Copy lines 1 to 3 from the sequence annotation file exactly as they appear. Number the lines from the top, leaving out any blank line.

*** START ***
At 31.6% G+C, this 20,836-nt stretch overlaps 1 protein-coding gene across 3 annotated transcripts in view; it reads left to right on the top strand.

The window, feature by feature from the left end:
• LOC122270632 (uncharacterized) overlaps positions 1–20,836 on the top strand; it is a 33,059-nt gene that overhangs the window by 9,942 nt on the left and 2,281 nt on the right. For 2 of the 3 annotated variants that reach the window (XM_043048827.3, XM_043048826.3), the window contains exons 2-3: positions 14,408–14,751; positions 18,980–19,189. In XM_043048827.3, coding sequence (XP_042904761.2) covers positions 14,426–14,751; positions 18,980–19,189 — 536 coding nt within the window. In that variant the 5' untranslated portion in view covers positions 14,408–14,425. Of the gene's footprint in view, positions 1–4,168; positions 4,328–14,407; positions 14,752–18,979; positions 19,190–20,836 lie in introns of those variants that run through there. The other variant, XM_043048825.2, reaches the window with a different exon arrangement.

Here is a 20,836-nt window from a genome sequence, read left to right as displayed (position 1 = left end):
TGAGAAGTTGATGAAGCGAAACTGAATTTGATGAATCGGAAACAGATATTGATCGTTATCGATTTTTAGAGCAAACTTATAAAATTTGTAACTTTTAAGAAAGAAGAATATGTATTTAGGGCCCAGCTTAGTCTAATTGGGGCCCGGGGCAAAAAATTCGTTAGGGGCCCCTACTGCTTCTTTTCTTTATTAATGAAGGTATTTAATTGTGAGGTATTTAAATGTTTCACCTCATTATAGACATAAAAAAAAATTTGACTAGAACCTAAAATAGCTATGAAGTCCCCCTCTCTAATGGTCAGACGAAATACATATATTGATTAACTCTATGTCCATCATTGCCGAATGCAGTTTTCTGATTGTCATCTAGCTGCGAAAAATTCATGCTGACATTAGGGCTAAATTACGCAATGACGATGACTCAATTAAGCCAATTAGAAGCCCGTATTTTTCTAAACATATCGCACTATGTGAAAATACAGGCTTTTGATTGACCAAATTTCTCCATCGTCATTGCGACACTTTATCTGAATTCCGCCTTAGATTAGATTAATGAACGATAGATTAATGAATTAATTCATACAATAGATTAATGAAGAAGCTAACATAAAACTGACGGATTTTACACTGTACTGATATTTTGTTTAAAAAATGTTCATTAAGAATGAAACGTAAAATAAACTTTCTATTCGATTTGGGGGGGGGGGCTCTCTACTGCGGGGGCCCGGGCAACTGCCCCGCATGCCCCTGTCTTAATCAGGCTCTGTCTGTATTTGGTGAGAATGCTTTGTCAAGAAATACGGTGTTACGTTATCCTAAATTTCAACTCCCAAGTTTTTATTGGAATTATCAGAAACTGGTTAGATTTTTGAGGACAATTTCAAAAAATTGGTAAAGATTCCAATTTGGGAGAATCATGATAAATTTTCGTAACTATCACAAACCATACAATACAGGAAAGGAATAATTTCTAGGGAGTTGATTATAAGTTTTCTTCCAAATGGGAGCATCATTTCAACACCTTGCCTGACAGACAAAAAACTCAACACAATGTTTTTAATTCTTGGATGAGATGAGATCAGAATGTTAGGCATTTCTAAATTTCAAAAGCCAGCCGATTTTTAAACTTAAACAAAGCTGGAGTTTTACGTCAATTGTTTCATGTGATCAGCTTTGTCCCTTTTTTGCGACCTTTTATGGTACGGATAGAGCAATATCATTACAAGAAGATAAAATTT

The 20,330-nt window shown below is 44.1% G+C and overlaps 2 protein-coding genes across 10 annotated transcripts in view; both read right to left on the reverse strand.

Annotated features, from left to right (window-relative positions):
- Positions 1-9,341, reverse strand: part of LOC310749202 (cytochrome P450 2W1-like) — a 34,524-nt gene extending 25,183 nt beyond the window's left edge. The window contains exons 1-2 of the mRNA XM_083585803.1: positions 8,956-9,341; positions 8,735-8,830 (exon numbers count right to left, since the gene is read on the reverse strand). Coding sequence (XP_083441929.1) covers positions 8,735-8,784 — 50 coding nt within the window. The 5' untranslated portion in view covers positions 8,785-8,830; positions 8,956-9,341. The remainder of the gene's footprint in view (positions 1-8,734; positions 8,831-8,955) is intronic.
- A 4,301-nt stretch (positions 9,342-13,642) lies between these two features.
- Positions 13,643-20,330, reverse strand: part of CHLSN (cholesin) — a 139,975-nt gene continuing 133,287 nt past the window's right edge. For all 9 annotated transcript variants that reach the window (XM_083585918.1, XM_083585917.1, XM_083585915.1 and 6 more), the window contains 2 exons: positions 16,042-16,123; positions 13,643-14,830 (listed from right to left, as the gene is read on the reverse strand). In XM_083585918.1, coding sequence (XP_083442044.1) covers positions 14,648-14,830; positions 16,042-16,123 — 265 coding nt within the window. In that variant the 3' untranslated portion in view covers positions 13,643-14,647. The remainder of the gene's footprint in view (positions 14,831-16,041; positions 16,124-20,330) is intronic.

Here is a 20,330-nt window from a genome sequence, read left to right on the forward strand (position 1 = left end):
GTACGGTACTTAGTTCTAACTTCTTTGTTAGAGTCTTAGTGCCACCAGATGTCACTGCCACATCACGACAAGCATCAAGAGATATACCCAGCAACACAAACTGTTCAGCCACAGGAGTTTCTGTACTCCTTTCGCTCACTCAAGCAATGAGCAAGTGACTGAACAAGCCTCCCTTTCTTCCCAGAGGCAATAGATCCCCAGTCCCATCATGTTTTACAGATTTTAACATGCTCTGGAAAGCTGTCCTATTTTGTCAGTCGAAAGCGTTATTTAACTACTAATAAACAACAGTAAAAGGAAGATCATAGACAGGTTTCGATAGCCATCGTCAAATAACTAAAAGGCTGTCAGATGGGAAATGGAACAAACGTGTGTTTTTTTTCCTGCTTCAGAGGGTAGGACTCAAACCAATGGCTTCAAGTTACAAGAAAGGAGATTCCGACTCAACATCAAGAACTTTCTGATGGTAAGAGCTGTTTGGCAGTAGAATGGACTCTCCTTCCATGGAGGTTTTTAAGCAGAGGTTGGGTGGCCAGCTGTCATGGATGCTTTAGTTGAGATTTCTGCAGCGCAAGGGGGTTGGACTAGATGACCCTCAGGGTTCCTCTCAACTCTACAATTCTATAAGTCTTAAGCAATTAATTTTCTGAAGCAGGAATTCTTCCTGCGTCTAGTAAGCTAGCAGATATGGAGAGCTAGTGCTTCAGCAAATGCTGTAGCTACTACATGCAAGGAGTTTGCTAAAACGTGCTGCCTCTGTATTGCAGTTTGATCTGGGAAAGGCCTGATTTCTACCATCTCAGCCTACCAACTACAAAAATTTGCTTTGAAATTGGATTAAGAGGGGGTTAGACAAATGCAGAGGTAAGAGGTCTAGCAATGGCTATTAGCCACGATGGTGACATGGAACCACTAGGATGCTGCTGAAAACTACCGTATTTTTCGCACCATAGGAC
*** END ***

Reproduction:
At 31.6% G+C, this 20,836-nt stretch overlaps 1 protein-coding gene across 3 annotated transcripts in view; it reads left to right on the top strand.

The window, feature by feature from the left end:
• LOC122270632 (uncharacterized) overlaps positions 1–20,836 on the top strand; it is a 33,059-nt gene that overhangs the window by 9,942 nt on the left and 2,281 nt on the right. For 2 of the 3 annotated variants that reach the window (XM_043048827.3, XM_043048826.3), the window contains exons 2-3: positions 14,408–14,751; positions 18,980–19,189. In XM_043048827.3, coding sequence (XP_042904761.2) covers positions 14,426–14,751; positions 18,980–19,189 — 536 coding nt within the window. In that variant the 5' untranslated portion in view covers positions 14,408–14,425. Of the gene's footprint in view, positions 1–4,168; positions 4,328–14,407; positions 14,752–18,979; positions 19,190–20,836 lie in introns of those variants that run through there. The other variant, XM_043048825.2, reaches the window with a different exon arrangement.